Japanese bonds fell the most in almost two years and Australian government securities slid for an eighth day in the latest leg of a global debt-market rout.
With the Federal Reserve poised to raise interest rates and Chair Janet Yellen warning long-term yields are low, the U.S. 10-year yield jumped to a two-month high of 2.26 percent Wednesday. Investors in Germany and Japan are balking at yields that are at least 160 basis points below what they can get in the U.S. New Zealand failed to sell inflation-linked bonds Thursday when investors demanded higher yields than the government would pay.
“There’s a perception that the bull run in fixed income is coming to a close,” said John Gorman, head of dollar interest-rate trading for Asia and the Pacific at Nomura Holdings Inc. in Tokyo. Investors “think that the raising of rates is coming.” The company is one of the 22 primary dealers that trade directly with the Fed.
Japan’s 10-year yield jumped 7.5 basis points to 0.425 percent as of 6:37 a.m. in London, the biggest increase since May 2013, according to Japan Bond Trading Co., the nation’s largest inter-dealer debt broker. The 0.4 percent bond due in March 2025 fell 0.712 yen to 99.669. The market opened Thursday following a three-day holiday.
Australia’s yield climbed seven basis points to 3 percent after reaching 3.03 percent, the highest since December. Germany’s benchmark advanced to 0.6 percent Wednesday, the most this year.
Aussie bonds are falling even after the Reserve Bank of Australia cut its benchmark to a record low of 2 percent this week. Central bank debt-purchase programs in Japan and Europe haven’t been enough to stem the rout.
Bonds in the Bank of America Merrill Lynch Global Broad Market Sovereign Plus Index yielded 1.31 percent on average, climbing from the all-time low of 1.08 percent set Feb. 2. The yield has averaged 2.36 percent in the past decade.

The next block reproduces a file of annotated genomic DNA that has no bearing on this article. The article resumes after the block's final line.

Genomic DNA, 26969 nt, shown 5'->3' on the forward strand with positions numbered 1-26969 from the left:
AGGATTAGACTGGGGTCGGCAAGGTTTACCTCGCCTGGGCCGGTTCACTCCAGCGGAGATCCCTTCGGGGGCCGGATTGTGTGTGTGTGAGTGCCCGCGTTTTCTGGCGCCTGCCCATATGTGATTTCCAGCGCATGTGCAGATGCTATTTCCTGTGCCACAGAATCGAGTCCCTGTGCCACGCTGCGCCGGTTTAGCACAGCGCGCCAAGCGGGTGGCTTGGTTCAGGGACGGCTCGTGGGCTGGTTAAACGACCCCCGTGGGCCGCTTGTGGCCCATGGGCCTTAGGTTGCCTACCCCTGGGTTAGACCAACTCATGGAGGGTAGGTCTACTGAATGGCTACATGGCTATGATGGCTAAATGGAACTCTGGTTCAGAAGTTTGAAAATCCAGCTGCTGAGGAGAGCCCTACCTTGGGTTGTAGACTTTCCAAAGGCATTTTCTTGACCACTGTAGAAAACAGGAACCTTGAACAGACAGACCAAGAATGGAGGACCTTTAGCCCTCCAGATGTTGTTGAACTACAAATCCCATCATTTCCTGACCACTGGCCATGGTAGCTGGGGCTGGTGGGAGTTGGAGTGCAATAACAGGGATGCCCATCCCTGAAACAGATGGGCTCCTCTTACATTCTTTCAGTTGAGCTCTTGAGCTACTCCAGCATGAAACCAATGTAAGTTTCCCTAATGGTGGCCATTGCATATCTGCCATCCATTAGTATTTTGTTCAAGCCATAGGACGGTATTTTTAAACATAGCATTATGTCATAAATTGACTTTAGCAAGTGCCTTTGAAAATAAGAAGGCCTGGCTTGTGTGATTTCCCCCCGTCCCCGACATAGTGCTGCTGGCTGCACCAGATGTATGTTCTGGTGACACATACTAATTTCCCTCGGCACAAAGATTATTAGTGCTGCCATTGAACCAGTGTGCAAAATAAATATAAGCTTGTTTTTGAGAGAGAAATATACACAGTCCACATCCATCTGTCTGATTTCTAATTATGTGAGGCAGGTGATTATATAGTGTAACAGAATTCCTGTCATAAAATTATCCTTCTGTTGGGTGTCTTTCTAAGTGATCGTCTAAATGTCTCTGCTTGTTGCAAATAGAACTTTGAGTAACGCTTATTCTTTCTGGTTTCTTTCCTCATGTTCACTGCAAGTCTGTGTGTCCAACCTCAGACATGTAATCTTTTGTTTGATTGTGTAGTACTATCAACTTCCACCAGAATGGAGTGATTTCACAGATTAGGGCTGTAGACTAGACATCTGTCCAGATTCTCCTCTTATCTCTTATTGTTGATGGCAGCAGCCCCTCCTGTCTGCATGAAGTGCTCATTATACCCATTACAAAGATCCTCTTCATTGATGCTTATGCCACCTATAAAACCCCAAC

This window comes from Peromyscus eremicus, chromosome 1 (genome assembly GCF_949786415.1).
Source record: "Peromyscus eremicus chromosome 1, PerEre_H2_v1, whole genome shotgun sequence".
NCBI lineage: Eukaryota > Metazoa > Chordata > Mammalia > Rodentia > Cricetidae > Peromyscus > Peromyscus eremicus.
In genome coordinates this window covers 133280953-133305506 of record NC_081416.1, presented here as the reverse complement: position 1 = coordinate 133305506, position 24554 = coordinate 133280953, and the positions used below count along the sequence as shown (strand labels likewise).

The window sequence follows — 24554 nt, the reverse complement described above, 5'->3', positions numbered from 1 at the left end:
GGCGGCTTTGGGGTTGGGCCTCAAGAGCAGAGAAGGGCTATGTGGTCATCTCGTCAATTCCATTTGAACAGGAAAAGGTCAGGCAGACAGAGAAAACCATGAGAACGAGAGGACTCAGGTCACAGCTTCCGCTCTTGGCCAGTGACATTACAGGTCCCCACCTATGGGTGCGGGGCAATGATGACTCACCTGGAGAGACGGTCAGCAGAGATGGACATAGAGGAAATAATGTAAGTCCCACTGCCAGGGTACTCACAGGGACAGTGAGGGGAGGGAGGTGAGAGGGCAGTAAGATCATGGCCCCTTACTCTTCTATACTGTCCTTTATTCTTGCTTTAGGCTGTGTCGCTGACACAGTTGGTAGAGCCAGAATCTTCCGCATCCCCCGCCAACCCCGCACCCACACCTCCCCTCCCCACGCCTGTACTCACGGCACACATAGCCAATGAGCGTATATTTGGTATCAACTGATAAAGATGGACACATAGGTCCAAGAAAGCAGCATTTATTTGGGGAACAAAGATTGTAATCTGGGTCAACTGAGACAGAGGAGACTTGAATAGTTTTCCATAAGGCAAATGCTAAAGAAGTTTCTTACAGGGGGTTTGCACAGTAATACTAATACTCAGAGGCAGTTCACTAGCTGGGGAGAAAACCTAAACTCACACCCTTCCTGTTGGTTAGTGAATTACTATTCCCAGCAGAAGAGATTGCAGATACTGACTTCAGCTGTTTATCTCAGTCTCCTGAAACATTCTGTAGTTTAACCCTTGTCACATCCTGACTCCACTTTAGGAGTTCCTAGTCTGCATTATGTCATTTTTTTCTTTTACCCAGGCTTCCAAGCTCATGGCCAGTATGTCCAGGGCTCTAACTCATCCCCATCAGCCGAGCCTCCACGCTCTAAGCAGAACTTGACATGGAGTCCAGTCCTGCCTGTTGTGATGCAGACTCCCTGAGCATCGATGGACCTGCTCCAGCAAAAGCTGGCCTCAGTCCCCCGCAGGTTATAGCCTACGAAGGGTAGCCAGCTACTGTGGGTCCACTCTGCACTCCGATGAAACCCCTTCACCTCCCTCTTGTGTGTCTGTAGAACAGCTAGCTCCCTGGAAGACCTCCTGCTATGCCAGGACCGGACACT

The securities in the index have handed investors a loss of 2 percent since the February reversal.
Treasuries were little changed Thursday in Asia trading. U.S. yields have risen enough to attract some investors, Nomura’s Gorman said.
The global bond rout is evoking memories of the so-called taper tantrum of 2013, when then-Fed Chairman Ben S. Bernanke surprised markets by appearing to signal the central bank was planning to cut the bond purchases being conducted at the time.
“Long-term interest rates are at very low levels,” Yellen said Wednesday. “We could see a sharp jump in long-term rates” after the central bank starts raising borrowing costs.
Yields are rising “with a vengeance,” said Bill Bovingdon, the Sydney-based chief investment officer at Altius Asset Management Pty, which invests the equivalent of $518.9 million. “It is worldwide.”
New Zealand opted against selling NZ$100 million ($75 million) of inflation-linked notes due in 2035 at auction after investors demanded yields as high as 2.5 percent, according to the Debt Management Office’s website.
The government had planned to sell an additional amount of an existing bond. The yield of the outstanding securities climbed 17 basis points to 2.20 percent.
“In the middle of a bond rout like this, it’s not a great time to be doing an auction,” Bovingdon said.